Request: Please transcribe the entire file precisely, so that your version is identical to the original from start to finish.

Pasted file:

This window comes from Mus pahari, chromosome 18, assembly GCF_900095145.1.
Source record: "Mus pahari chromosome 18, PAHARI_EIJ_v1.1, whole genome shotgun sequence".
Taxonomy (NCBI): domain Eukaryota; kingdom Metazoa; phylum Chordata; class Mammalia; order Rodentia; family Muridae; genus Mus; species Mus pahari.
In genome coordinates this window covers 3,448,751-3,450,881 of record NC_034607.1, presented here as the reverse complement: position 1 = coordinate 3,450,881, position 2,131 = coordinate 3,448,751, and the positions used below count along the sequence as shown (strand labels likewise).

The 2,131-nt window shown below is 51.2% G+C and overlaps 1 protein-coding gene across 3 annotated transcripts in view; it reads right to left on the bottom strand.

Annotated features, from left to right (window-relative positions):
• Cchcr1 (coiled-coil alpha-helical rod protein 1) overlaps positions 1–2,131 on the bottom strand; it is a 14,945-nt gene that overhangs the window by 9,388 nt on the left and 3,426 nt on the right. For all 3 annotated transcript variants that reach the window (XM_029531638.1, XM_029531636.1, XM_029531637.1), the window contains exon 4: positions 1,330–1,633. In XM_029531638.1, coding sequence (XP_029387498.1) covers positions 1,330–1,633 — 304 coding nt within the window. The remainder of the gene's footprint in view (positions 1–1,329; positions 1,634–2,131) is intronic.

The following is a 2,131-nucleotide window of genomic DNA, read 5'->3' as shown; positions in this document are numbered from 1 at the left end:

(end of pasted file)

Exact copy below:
This window comes from Mus pahari, chromosome 18, assembly GCF_900095145.1.
Source record: "Mus pahari chromosome 18, PAHARI_EIJ_v1.1, whole genome shotgun sequence".
Taxonomy (NCBI): domain Eukaryota; kingdom Metazoa; phylum Chordata; class Mammalia; order Rodentia; family Muridae; genus Mus; species Mus pahari.
In genome coordinates this window covers 3,448,751-3,450,881 of record NC_034607.1, presented here as the reverse complement: position 1 = coordinate 3,450,881, position 2,131 = coordinate 3,448,751, and the positions used below count along the sequence as shown (strand labels likewise).

The 2,131-nt window shown below is 51.2% G+C and overlaps 1 protein-coding gene across 3 annotated transcripts in view; it reads right to left on the bottom strand.

Annotated features, from left to right (window-relative positions):
• Cchcr1 (coiled-coil alpha-helical rod protein 1) overlaps positions 1–2,131 on the bottom strand; it is a 14,945-nt gene that overhangs the window by 9,388 nt on the left and 3,426 nt on the right. For all 3 annotated transcript variants that reach the window (XM_029531638.1, XM_029531636.1, XM_029531637.1), the window contains exon 4: positions 1,330–1,633. In XM_029531638.1, coding sequence (XP_029387498.1) covers positions 1,330–1,633 — 304 coding nt within the window. The remainder of the gene's footprint in view (positions 1–1,329; positions 1,634–2,131) is intronic.

The following is a 2,131-nucleotide window of genomic DNA, read 5'->3' as shown; positions in this document are numbered from 1 at the left end: